Prolonged and repetitive work at your computer workstation, poor posture, lack of proper equipment and incorrect ergonomic information are all contributing factors to an improper computer setup which can lead to computer-related injuries. Computer-related injuries cover a wide variety of injuries and health problems caused by or exacerbated by computer usage. Many computer-related injuries can prevented by simply setting up an ergonomic computer workstation.
In setting up your ergonomic computer workstation, the goal is to set it up so you will be able to reach your entire work area (including your phone, computer keyboard, computer mouse, frequently used office supplies, etc.) without having to strain or twist your body. Today, numerous Universities like Cornell, Stanford, UC Davis, University of Virginia, UCLA and others have done intense studies highlighting the benefit of ergonomic computer workstations and the dangers to workers’ health arising by not following certain guidelines.
General Guidelines on Setting up an Ergonomic Computer Workstation
The following are general guidelines based on this research on how to set up an ergonomic computer workstation at the office or at home:
- The chair is key to an ergonomic computer workstation because sitting, in an office chair or in general, is a static posture that increases stress in the back, shoulders, arms, and legs, and in particular, can add large amounts of pressure to the back muscles and spinal discs. That is why it is important to use a good chair with a dynamic chair back that supports your lumbar region and adjust the height so your feet are flat on the floor. This keeps the knees and torso at roughly the same height. To find this height, stand by the chair and raise or lower the seat pan to just below your elbows bent between 90 and 110 degrees to promote good low back health.
- Adjust the chair armrests so that your shoulders are relaxed and your elbow bends at around a 90 degree angle. Use of an armrest on your office chair is important to take some of the strain off your upper spine and shoulders, and it should make you less likely to slouch forward in your chair. However, if your armrests are in the way, remove them temporarily.
- Your feet should be flat on the floor or on a stable footrest to help reduce strain on back and neck muscles.
- The top of monitor casing should be 2-3″ (5-8 cm) above eye level and centered directly in front of your face (preferably no more than 35 degrees to either side). If you wear bifocals, lower the monitor to a comfortable reading level. This helps reduce the risk of eye strain and awkward positions.
- To determine the proper distance for your monitor, sit back and extend your arm. The tips of your middle finger should land on your screen – between 20 and 40 inches (50 and 100 centimeters) from your face. Laptop users may want to consider height adjustable laptop stand, which can accommodate a variety of workers and work postures.
- Make sure there is no glare on screen. If necessary, place screen at right angles to windows, adjust curtains or blinds or use an optical glass anti-glare filter. Don’t forget to adjust the vertical screen angle and screen controls to minimize glare from overhead lights.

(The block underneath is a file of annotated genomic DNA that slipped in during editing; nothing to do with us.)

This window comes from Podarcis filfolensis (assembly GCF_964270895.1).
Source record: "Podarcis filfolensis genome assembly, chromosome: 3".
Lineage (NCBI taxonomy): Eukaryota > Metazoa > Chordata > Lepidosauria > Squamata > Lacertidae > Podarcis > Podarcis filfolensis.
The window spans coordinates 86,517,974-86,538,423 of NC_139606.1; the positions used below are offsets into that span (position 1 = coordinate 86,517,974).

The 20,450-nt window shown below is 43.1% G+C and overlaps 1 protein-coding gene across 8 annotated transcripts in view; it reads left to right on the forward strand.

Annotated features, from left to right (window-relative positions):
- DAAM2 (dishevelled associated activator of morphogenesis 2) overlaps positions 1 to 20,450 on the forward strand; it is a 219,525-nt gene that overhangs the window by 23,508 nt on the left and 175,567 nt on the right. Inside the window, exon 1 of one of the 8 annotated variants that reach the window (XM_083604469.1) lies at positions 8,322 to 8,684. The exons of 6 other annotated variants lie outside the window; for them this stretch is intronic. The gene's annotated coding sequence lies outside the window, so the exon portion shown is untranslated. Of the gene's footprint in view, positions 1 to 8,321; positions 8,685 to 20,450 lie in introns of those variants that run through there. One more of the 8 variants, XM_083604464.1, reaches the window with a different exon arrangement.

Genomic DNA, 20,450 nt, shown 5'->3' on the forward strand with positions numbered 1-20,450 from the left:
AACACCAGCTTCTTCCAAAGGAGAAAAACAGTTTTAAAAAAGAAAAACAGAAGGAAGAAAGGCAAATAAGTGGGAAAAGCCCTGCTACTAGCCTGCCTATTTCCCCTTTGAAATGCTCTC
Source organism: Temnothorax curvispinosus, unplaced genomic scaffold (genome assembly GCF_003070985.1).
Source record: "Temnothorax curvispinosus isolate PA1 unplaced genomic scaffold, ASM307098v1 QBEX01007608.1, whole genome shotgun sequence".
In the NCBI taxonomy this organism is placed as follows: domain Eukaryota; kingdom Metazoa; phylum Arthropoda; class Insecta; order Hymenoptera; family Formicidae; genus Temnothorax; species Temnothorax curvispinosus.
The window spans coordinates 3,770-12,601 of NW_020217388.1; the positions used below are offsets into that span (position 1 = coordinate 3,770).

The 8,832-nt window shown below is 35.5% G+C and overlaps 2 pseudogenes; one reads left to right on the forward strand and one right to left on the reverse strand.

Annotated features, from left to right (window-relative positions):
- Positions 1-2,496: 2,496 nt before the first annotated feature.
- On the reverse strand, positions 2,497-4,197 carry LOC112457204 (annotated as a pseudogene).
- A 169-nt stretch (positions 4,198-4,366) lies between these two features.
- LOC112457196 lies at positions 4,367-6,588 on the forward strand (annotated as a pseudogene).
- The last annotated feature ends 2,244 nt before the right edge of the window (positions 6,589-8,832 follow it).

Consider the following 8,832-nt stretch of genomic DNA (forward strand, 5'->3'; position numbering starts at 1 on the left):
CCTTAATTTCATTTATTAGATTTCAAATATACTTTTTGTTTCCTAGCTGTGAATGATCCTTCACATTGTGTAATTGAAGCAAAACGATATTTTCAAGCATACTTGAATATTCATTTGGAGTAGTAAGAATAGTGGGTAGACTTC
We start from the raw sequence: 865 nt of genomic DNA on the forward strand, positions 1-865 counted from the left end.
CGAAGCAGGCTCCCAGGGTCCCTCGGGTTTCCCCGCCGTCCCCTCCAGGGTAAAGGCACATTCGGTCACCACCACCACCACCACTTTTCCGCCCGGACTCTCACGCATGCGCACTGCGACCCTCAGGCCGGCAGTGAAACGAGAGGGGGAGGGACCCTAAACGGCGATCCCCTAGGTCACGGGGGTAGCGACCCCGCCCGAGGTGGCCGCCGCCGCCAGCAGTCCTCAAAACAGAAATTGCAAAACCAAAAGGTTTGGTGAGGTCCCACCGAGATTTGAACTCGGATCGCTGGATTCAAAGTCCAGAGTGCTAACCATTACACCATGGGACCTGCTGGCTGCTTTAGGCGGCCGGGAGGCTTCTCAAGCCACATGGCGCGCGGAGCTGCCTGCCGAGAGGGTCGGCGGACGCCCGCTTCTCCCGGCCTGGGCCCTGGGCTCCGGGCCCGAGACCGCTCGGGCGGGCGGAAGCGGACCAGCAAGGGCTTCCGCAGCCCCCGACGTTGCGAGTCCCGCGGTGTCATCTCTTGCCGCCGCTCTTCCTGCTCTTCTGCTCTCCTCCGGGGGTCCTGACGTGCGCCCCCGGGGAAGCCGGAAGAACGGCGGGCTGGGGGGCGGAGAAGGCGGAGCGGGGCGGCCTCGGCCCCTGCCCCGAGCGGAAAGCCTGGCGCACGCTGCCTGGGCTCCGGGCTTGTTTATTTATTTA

- Use an inline copy stand to position source documents directly in front of you, between the monitor and the keyboard. If there is insufficient space, place source documents on a document holder positioned adjacent to the monitor.
- When using a keyboard/mouse/input device, your wrists should flat and straight in relation to forearms. You can also alternate left and right-sided mouse usage to reduce the effects of repetitive use.
- Position your keyboard about 1 to 2 inches above your thighs and in a place where your arms and elbows are relaxed and close to body. This way, you are not extending your arms too far forward or bending your elbows too far back to type. To reach the keyboard, your forearms should bend no more than 20 degrees above horizontal (if sitting) or 45 degrees below (if standing).
- Center the keyboard in front of you, so you are not reaching to one side or another to type. And, position the mouse near the keyboard, so it is easy to transition from typing to mousing. Ideally, your keyboard and mouse should be shoulder-distance apart and as level as possible.
- Use a negative tilt keyboard tray with an upper mouse platform or downward tiltable platform adjacent to keyboard, so that your arms and hand follow the downward slope of your thighs.
- Use a stable work surface and stable (no bounce) keyboard tray.
- Place your telephone within easy reach. Telephone stands or arms can help. Use a headset or speaker phone to eliminate the awkward posture of cradling the handset.
Setting an Ergonomic Computer Workstation Alone is Not Enough to Prevent Injuries
Setting up an ergonomic computer workstation is not enough to assure the reduction of computer related injuries. You also need to take frequent short breaks (microbreaks) at least once every hour to give your eyes and muscles a break. This helps prevent eye strain and muscle fatigue. Take time to stand up, stretch and move around. Get up and get a glass of water, get some office supplies you need from the cabinet or make a phone call. Try to stand as much as possible when on the phone to help stretch out your muscles and vary your posture. Frequent microbreaks are as important to your health as any other part of an ergonomic computer workstation because they keep you awake, productive and healthy and keep you from developing Deep Vein Thrombosis and other conditions arising from not varying your posture often enough.
This OSHA Ergonomic Solutions checklist can help you create an ergonomic computer workstation. If you have questions or need further assistance in setting up your ergonomic computer workstation, call Accredited Rehabilitation Consultants at (323) 930-6599